What a thrill–the latest version of Newfangled.com went live this morning! After six months in development, I’m so pleased with the results. The success of this redesign really comes as a result of one simple decision–to follow, for the first time, the same process we use for every one of our client projects. Our process enables the success of many new projects ever year by diligently pacing the client through every step, from planning to go live. Why not give ourselves the same value. So, starting with the budget and scope planning that happens in every sales negotiation, we treated ourselves just like a client. Once we determined our budget, we handed the project over to Katie and Brian to manage. They, along with Justin and Dave, showed us first-hand how valuable our process and people really are.
Planning and Prototyping
Our goals for this redesign were pretty simple. We needed our site to more closely reflect the identity of our company, to make clear and more easily accessible the huge amount of content it contains, and to simplify and focus the user experience to enable readers to more easily connect with us and our content.
During prototyping, we settled on a much simpler main navigation that exposed all the site’s main pages without requiring the user to explore any sub-menus. Our most important content, those pages that outline our process and contain our newsletter, blog, and webinars, had been buried beneath top-level pages that did not clearly indicate what they were about. This new approach divided our entire navigation system into three simple verticals: pages about our company, pages about our process, and pages containing the content we create to educate our industry. The image to the left shows a comparison between the old version of the site’s navigation and what we prototyped for our new version.
Another major change that we settled on early in prototyping was in making the homepage a much richer display of the most important and current website content. Our previous site’s homepage contained a long positioning statement, three videos, four calls to action, and several tiny links to new projects. In rethinking this experience, we realized how foolish it was to think that any user would respond to a call to action from the homepage when there was no real content to compel them. In our new version, we followed a simple principle for the homepage. Links to our most valuable and current content on the homepage ARE calls to action. If a user comes to the homepage, what’s most important to them is to see current activity and be led to experience new and engaging content. With that in mind, we replaced the positioning statement with an interactive overview of our process, and then added links to the most recent entries to our most valuable content, like our newsletters, webinars, blogs, case studies, and events.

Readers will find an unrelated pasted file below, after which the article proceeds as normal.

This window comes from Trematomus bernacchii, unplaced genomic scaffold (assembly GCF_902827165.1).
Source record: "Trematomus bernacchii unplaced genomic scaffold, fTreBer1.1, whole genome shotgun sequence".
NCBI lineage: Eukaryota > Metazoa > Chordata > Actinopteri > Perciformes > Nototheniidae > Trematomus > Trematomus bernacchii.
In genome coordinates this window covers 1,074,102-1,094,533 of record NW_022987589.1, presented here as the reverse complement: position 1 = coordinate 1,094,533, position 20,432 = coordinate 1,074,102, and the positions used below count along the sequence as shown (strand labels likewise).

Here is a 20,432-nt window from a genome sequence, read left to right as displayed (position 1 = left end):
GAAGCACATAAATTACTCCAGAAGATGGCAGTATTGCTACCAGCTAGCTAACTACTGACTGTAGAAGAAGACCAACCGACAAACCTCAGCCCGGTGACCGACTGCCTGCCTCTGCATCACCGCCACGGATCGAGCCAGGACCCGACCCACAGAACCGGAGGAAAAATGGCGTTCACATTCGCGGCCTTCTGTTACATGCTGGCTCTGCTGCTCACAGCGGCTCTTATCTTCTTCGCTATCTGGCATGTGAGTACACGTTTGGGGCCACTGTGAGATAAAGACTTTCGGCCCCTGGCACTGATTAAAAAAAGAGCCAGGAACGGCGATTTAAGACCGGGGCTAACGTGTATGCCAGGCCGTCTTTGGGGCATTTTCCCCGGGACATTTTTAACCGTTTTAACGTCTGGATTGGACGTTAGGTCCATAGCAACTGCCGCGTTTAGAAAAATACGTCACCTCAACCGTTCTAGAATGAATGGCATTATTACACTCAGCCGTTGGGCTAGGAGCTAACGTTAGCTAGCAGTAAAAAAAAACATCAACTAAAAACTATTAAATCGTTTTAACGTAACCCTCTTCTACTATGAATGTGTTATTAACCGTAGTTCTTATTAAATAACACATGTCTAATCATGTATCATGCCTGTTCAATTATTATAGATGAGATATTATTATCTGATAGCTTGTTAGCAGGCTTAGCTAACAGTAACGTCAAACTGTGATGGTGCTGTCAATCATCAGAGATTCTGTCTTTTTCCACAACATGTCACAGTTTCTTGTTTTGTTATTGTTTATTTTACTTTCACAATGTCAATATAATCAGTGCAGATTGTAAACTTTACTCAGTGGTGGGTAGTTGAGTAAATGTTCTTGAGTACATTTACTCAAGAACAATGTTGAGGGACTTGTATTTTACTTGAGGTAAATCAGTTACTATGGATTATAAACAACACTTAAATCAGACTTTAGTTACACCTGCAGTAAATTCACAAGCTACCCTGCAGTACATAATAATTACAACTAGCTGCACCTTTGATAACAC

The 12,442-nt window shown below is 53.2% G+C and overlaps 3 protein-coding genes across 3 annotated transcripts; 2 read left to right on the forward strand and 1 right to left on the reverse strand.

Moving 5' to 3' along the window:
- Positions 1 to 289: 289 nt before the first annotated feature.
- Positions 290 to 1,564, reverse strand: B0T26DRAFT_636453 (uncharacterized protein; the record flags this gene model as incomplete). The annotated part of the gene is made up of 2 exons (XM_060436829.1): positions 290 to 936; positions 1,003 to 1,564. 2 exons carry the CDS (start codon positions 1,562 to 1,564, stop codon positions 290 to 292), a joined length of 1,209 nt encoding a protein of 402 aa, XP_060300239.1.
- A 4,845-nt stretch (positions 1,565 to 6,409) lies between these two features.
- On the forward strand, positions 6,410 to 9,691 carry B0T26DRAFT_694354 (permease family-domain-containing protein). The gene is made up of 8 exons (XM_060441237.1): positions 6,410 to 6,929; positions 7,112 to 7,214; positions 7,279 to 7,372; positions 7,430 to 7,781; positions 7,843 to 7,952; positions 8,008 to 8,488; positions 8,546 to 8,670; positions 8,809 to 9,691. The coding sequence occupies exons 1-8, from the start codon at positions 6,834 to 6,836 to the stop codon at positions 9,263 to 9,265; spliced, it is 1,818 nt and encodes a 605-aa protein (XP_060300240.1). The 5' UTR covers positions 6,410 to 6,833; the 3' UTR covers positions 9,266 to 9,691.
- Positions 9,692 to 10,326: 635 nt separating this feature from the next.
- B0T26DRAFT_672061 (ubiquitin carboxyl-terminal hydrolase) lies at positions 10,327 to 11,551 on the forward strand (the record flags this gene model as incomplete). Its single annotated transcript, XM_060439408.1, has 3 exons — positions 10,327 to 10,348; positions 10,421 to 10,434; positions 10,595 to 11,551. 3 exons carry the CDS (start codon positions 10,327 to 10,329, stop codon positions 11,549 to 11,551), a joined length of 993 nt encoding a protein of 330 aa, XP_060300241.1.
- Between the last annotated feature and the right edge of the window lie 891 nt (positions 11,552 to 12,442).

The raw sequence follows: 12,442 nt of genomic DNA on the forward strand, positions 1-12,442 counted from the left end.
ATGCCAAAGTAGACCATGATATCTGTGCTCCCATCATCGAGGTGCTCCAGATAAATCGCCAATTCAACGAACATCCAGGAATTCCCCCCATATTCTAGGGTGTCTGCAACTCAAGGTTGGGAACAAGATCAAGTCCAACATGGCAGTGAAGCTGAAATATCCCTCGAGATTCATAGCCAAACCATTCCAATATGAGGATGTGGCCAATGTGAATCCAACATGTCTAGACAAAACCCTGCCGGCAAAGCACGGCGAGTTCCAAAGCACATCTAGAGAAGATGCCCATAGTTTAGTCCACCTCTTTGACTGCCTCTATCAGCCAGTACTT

Other key functionality decisions were made during prototyping, including adding a related content widget to subpages, creating a global advanced search tool, and replacing our portfolio gallery with a case studies section. More on those later.
In redesigning our site, our main priority was to give it an updated look that accurately represented the personality of our company–a warm, vibrant, confident, and intelligent group of people–while not obstructing the content itself. Mark had received feedback on several occasions from people who really loved the mood of our people page. The images there were large and authentically communicated the warmth of our staff. So we knew that featuring our people and space in the design was key. Justin’s moodboards, shown below, focused on fusing a more contemporary look with more personal imagery.
The large interactive slideshow at the top of our homepage was designed to replace our positioning statement. We’d already (unsuccessfully) worked through several different approaches to this element during design when Justin created the sketch shown here. I love the way he rethought the interface, which starts by showing a glimpse into each of the process steps, ordered left to right, but then expands to reveal a fuller view with more text when the user selects one. As I said, we’d been batting around several sketches done in Photoshop for the slideshow, but Justin’s hand-done sketch really nailed it and restored everyone’s excitement about the project.